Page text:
Oxford Street burned for three weeks; the Regent's Park camps have been bombed. Lalla, 16, has grown up sheltered from the new reality by her visionary father, Michael Paul. He has promised Lalla and her mother that they will escape. Escape on a ship big enough to save 500 people. Once onboard, as day follows identical day, Lalla's unease grows. Where are they going?
"The Ship is tense, engaging and emotionally charged: I devoured this novel." (Helen Dunmore)
"A beautiful futuristic fable with huge power to haunt and disturb." (M. R. Carey, author of The Girl with All the Gifts)
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Story has potential, but too much teen anguish.
- Gary MacDonald
Great start, but the SHIP should have docked
It is always time well spent, it makes my daily tedious car journey to and from work bearable at worse, joyous at best. This audible adventure fell somewhere in the middle. Loved the first third, then it became a mid-ocean journey in the mind of the main character that for me was tedious. You don't have to be a literary expert to work out the secrets kept from LaLa (the main character) and the outcome was equally predictable. The Narrator however was brilliant.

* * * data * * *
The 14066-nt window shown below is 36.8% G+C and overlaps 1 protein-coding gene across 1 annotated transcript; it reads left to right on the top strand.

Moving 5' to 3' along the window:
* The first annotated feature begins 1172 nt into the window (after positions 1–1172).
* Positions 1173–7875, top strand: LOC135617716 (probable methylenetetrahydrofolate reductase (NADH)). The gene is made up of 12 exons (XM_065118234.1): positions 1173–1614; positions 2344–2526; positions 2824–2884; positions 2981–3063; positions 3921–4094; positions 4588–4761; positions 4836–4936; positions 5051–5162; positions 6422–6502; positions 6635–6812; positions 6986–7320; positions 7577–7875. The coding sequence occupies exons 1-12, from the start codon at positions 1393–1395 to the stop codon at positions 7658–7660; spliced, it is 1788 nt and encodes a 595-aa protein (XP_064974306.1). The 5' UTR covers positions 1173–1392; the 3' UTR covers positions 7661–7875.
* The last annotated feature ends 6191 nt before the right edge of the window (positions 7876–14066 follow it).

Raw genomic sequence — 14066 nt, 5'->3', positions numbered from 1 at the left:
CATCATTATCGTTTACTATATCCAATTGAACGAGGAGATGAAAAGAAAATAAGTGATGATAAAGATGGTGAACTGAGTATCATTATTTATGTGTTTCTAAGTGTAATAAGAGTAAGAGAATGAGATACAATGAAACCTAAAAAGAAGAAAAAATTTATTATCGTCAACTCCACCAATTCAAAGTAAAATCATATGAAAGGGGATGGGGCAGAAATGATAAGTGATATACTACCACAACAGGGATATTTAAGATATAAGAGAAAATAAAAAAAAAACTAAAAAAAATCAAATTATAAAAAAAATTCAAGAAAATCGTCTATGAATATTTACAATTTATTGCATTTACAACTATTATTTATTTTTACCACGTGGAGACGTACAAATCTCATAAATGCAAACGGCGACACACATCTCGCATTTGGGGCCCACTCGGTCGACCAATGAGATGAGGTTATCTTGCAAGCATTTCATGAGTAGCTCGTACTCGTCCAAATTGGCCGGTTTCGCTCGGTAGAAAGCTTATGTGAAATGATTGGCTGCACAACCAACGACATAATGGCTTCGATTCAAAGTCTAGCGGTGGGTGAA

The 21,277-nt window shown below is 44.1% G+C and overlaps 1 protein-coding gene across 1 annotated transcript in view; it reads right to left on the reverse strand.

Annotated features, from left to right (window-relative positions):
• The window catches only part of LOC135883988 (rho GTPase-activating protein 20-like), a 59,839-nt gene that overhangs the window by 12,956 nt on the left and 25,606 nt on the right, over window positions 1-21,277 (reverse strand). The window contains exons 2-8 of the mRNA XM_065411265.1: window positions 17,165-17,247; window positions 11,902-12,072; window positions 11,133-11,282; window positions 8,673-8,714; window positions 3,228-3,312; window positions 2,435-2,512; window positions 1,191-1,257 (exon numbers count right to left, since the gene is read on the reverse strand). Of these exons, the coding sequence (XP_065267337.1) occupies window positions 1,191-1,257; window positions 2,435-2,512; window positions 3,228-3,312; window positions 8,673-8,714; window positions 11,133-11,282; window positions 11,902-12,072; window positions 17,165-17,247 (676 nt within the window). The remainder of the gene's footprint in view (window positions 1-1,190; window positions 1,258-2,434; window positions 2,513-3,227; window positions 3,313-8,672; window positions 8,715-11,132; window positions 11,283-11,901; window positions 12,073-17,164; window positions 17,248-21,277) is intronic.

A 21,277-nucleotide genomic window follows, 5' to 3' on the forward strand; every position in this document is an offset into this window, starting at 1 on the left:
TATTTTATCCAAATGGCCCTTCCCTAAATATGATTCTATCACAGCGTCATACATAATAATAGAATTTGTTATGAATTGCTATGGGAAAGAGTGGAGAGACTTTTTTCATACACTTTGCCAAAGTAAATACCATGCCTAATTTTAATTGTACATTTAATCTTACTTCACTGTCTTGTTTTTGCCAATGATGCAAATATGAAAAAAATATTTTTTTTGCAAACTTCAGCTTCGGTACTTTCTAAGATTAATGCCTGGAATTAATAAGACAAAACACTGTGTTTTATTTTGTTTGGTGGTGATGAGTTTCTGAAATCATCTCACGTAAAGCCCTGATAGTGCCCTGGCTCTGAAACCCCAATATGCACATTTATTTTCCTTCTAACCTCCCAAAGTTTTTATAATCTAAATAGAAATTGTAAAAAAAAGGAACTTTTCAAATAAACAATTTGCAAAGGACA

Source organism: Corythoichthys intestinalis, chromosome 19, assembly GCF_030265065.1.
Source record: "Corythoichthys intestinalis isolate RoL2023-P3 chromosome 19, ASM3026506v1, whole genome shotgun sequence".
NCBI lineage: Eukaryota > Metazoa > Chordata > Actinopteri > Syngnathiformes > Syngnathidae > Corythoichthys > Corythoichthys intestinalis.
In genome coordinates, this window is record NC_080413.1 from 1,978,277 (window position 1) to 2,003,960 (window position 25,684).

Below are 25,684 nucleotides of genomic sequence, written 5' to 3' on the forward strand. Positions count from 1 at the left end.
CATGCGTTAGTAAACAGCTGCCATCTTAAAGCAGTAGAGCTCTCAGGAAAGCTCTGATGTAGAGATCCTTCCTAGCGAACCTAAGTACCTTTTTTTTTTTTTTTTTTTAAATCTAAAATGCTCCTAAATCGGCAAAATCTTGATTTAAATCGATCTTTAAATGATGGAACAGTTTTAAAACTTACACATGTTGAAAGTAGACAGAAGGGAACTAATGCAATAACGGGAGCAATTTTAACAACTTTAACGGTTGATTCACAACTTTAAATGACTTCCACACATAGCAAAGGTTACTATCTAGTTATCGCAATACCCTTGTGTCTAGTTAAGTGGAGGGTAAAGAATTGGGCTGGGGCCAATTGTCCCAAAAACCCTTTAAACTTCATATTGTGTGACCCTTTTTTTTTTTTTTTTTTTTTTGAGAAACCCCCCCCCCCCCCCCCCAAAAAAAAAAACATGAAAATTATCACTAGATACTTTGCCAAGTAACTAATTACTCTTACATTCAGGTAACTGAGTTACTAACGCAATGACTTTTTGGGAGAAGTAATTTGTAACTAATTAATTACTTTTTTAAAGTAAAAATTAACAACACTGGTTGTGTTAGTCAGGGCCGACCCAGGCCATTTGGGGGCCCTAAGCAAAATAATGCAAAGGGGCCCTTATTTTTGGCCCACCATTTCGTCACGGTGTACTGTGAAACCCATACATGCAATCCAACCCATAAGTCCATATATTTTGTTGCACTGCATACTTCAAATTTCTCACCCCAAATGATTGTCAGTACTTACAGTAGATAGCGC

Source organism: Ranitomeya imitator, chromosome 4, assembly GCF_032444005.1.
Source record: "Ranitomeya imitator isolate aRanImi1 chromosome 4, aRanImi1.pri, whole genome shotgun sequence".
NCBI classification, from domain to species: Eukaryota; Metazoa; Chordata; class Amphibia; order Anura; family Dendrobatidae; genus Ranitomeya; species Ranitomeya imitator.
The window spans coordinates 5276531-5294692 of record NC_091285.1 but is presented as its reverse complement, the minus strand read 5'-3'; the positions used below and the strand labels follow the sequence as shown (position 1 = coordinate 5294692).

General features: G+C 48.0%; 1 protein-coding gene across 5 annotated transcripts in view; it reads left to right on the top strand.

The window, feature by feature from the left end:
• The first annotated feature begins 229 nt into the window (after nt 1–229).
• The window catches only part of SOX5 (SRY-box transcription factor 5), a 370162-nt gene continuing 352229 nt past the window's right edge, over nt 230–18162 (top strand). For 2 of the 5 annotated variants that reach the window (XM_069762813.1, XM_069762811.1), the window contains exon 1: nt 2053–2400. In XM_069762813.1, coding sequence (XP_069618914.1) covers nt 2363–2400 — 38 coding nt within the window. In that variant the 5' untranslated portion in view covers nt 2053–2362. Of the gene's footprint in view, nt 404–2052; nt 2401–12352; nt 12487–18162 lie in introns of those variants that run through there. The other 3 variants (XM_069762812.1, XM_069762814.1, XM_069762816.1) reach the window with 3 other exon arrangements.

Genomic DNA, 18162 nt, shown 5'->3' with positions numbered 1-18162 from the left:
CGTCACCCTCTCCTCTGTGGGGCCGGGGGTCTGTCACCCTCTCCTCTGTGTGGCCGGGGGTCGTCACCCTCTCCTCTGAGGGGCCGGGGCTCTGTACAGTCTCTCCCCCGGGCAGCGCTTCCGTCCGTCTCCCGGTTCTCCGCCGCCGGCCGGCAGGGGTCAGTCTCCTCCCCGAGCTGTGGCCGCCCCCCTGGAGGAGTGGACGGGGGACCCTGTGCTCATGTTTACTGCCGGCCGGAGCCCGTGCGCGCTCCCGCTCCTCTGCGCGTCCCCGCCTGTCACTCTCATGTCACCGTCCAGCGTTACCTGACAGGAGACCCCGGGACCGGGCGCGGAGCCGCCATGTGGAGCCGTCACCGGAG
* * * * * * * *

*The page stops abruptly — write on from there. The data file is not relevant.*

Yes. Not entirely sure how so has not to give the game away, but the ending would see LaLa taking (or being enabled to) a different path
No one really stood out. LaLa was the main character but has a 16 year old with all the complexities of a teenager, set inside a closeted ship, with a suffocating childhood beforehand her storey was more to do with her emotional baggage with the ship being nothing more than a red herring.
No. The danger is that it could be set as a mid-ocean soap. The dystopian background would be lost. If I had to compare it to anything similar for TV, I'd say the Stepford Wives.
You may love it, if you download I hope you do. I won't revisit. Sorry.